The Winter Olympics in Korea may be over, but you can keep alive the memory of those two weeks in February by enjoying the gold medal cuisine at Tong Tong Korean restaurant.
Despite the two large-screen TVs, the décor boasts an Asian theme, and the staff radiates warmth. Our steamed dumplings ($6.99) were delivered with our server telling us how good they are. It was an exclamation rooted in first-hand experience, not so much a brag as an envious statement.
The eight hand-sized turnover-shaped dumplings are made with paper-thin wrappers and filled with ground pork, beef and vegetables. These are also available fried with the same ingredients. Because ours were steamed, the texture was slightly chewy and the filling mixture subtle. Otherwise, bright, bold flavors and colors are the norm here.
Entrees are categorized as Stir-Fried, Hot-Pot, Soups, Grilled Fish, Korean Barbecue, Noodles and "The Others." The latter included dishes that suggest acquired tastes: pork feet, freshwater snail and Korean sausage made of beef noodle stuffed in pig intestines. These, and the Budae-Jeongol, made with ham, sausages, baked beans, tofu and ground meat, fueled my curiosity but not my appetite.
The squid with pork belly in kimchi sauce ($15.99) and Bulgogi ($15.99) had more appeal. But before the entrees arrived, while still enjoying the dumplings, a cart was rolled out of the kitchen with banchan, complimentary small plates of appetizers and sides.
Each vibrantly colored food was named as it was set on the table: turnip kimchi, grilled chicken with whole garlic cloves, sliced eggplant, coleslaw, salad, cabbage kimchi, tofu and chive pancake. All, except the pancake and chicken, are served chilled. I especially enjoyed the eggplant, which was faintly smoky thanks to sesame oil. This was the same flavoring on the dice-size pieces of tofu.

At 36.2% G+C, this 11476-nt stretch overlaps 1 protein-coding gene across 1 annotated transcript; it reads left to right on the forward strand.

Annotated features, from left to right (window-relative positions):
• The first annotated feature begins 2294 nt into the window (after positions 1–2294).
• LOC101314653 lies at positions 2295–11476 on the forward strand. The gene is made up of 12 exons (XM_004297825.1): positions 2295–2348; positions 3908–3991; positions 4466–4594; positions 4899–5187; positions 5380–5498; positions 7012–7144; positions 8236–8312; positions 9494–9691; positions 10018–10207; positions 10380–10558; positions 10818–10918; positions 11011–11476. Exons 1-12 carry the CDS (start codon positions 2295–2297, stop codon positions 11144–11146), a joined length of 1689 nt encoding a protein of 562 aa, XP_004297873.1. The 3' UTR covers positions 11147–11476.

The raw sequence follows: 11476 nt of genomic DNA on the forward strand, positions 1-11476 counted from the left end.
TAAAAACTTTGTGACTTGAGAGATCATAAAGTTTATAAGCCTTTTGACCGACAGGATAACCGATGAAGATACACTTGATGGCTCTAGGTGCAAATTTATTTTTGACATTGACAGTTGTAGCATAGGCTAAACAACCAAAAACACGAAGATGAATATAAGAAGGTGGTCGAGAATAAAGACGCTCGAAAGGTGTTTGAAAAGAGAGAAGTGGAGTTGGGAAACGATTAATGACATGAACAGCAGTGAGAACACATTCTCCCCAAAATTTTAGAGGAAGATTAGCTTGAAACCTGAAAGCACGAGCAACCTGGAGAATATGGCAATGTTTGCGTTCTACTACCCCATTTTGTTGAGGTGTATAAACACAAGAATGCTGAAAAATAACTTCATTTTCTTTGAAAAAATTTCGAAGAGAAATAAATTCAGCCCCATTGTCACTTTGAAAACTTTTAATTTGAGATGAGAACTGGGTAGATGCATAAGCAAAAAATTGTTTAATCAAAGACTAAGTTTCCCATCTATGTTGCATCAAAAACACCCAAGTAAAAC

Kimchi might well be considered Korea's national dish: fermented cabbage and vegetables with a host of spices that add piquancy and tartness all at once. We had several opportunities to sample it here.
The main courses arrived with a small rice bowl and a cup of beef broth, which was bland compared with everything else. Still, no one leaves Tong Tong hungry.
The squid and pork belly dish featured just the right amount of spicy heat. Some of the generous pieces of squid were a tad leathery, but the thinly sliced pork had a surprising amount of meat and very little fat. These, with sliced zucchini, carrots and scallions, were coated with kimchi.
Bulgogi is one form of Korean barbecue. Thin pieces of beef are marinated in a blend of soy sauce, sesame oil, sugar, garlic and spices for a blend of zest and sweet in each bite. Mushrooms and onions add texture. It's easy to understand why this is such a popular dish. It was also a filling one.
The meal ended with a chilled cup of ginger and cinnamon tea. It seemed an odd drink on a cold night, but the refreshing taste somehow made it easier to brace the frigid weather outside.
My only complaint has to do with the hard benches along the walls. They're uncomfortable after a short time. Next time I know to grab a cushioned chair instead. As noted, the staff readily identified each food item placed on the table and didn't seem to mind when we asked for reminders.
Tong Tong is popular for dining in or taking out. Daily lunch specials are offered from 11 a.m. to 3 p.m. with many of the dinner entrees at reduced prices.